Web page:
I always start looking for keywords or phrases relating to interests that I have. When I got on there my whole job was just to connect with people, other people that like poker, music I like, kids, dogs, because those are my interests.
I didn’t start pushing my own content until I had tweeted 10,000 times. (If I did) it would be like going to a networking event and saying, “how’s it going? I’m Jeff. By the way there’s a different event somewhere else.” That would be gross.
People do do that though.
All the time, and you don’t want to be that guy. The rules are the same (in person as they are online). Don’t talk about yourself the whole time, don’t try to sell at the event, and don’t do it drunk. Three simple rules that can keep you successful.
Companies are hesitant to use social media because they don’t want to lose control of the message, but you say they never had control of it in the first place. Can you elaborate on that?
The classical view is push messaging — craft it, get it ready, and then we’re going to throw whatever we want you to think out there. But the real communication is what people do once they get that message. The conversation has always has been there, but now it’s on the surface and in public. It’s a big change; PR is no longer about the Press Release, it’s about People Reacting and Responding.
You don’t define your brand. Your audience defines your brand. You can try to influence it, do all the logo and brochure revisions you want, and it doesn’t make a lick of difference. The brand is always changing, it’s organic and you can never control it, it’s always up to your marketplace.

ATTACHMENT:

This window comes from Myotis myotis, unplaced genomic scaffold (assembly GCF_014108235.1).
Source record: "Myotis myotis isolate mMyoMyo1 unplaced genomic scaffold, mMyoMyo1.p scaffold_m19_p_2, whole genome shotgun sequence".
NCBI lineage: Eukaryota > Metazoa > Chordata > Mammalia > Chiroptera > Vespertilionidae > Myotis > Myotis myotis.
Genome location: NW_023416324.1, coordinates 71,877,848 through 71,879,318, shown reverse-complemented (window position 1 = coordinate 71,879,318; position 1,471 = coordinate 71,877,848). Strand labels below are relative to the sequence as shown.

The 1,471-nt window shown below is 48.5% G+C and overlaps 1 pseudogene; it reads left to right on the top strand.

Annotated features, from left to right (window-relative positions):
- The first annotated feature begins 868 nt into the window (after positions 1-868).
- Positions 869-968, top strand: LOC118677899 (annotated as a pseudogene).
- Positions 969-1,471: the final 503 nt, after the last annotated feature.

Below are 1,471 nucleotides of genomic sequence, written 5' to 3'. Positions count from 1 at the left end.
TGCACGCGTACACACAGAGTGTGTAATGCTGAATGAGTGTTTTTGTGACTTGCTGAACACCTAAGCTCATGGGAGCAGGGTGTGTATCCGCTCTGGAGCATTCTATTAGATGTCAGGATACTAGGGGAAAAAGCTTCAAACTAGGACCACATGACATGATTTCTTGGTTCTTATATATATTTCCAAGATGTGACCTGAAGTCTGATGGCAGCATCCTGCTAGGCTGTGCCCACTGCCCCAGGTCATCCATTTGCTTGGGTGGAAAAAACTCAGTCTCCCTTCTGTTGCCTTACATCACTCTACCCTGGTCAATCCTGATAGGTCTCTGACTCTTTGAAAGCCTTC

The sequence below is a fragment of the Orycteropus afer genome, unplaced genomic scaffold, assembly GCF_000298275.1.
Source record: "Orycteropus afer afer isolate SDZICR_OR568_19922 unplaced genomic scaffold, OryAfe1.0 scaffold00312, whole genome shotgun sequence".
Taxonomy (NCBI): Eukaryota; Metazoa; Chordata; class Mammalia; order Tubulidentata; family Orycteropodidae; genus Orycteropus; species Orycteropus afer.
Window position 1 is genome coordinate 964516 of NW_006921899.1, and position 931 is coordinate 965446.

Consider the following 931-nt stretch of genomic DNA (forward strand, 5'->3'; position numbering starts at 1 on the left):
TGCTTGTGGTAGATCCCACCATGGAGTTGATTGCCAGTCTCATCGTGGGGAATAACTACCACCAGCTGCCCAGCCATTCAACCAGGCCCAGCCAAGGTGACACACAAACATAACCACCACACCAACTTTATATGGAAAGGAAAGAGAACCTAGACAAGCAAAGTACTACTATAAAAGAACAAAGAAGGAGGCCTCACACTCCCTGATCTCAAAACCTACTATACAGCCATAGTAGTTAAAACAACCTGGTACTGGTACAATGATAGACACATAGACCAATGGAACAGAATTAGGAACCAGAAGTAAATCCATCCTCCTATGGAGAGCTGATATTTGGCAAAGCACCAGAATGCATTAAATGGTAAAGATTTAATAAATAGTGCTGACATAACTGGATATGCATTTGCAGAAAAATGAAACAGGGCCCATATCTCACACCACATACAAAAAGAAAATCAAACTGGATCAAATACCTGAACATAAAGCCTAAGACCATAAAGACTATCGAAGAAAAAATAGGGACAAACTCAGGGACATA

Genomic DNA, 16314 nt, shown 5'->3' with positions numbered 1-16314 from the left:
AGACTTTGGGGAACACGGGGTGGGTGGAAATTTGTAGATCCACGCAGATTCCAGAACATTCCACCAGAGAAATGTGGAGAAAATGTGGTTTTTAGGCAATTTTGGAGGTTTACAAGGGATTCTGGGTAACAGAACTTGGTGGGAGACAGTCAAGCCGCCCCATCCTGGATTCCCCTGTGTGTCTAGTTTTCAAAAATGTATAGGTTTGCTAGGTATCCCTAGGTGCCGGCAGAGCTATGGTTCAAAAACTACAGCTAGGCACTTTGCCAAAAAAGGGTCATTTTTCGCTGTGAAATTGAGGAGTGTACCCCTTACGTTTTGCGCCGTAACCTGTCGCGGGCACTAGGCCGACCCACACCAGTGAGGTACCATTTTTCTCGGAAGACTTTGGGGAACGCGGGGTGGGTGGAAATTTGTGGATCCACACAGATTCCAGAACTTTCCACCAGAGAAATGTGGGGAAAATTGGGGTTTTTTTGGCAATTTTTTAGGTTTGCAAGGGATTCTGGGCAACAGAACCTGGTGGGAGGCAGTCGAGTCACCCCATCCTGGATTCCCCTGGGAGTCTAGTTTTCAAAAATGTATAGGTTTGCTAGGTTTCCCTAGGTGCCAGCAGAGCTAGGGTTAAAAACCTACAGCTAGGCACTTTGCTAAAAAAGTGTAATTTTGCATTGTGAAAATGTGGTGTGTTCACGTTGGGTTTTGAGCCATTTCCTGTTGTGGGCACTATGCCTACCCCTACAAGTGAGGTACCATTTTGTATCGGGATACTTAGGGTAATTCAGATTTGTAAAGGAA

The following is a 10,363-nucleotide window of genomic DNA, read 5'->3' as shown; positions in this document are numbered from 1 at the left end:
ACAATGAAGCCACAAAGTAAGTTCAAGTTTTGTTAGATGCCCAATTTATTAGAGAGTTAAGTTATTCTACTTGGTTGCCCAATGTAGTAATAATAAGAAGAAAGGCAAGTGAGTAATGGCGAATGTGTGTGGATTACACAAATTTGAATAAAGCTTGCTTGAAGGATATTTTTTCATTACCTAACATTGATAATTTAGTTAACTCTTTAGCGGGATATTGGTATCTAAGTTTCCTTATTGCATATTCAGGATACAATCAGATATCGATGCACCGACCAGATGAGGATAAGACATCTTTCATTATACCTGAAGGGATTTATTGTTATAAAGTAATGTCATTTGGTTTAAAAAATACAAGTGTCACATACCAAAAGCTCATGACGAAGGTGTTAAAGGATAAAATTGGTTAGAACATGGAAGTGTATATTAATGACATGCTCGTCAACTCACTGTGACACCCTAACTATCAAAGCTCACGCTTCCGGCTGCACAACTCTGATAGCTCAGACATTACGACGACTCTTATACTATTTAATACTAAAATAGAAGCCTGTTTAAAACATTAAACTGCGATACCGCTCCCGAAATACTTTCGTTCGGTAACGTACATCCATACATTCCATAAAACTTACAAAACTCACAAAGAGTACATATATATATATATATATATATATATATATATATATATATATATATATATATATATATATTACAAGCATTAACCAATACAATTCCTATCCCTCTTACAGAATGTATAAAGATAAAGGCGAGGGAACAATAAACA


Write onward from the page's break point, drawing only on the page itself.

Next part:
So how can you be part of that consciousness?
NIKE and Apple, they’re products are the most talked about in social, but they don’t say a word. Brands don’t have to be social to be successful in social, because it’s just a virtual representation of the conversation in our world. If your product or service sucks it’s going to suck harder in social media, there’s no way around that. Social doesn’t change anything, it only amplifies, and no number of members in your twitter army is going to help if your frisbee doesn’t fly.
We’ve made social media too important I think. We’ve forgotten to focus on the basics — improving our product lines, improving our service.
This more holistic approach is where you’re going with The Book of Business Awesome.
Incredible businesses are incredible at the core, not just on the surface. Now companies are hiring people to do social for them, and they’re great, but their customer service phone line still stinks. That’s dropping brand the ball, and it happens all the time, especially with utilities and airlines. They’re great on twitter and bad on the phone.
How do you change that culture?
I had someone put their hand up and say “we’re getting a lot of complaints on Twitter about our product, how do we fix that on Twitter.”
I said, it’s not a Twitter problem, it’s a product problem.
If you believe in engagement, that means engagement — not just social media. It’s listening, getting feedback. That might come through the social channel, but are you active with customers? Are you emailing and asking what should we stop doing, what should we start doing and what should we continue doing?
And you need to engage with employees too, the franchise owner or cashier who’s at the front line. It’s so ridiculous. Your front line is the least paid, the least appreciated and the most engaged with your customers on a daily basis. That’s not cohesive.
This stuff is so intuitive, why’s there so much resistance to it?
Luckily for me I have a business because common sense is not so common. Social media isn’t difficult. Marketing, on a basic level, isn’t difficult. But we make it sound difficult so we can protect budgets, jobs and ourselves.
In reality, you can just shut the hell up for a second and ask your customers and employees a few questions. That’ll keep you busy for 6 months instead of wasting your time on something like a viral video campaign.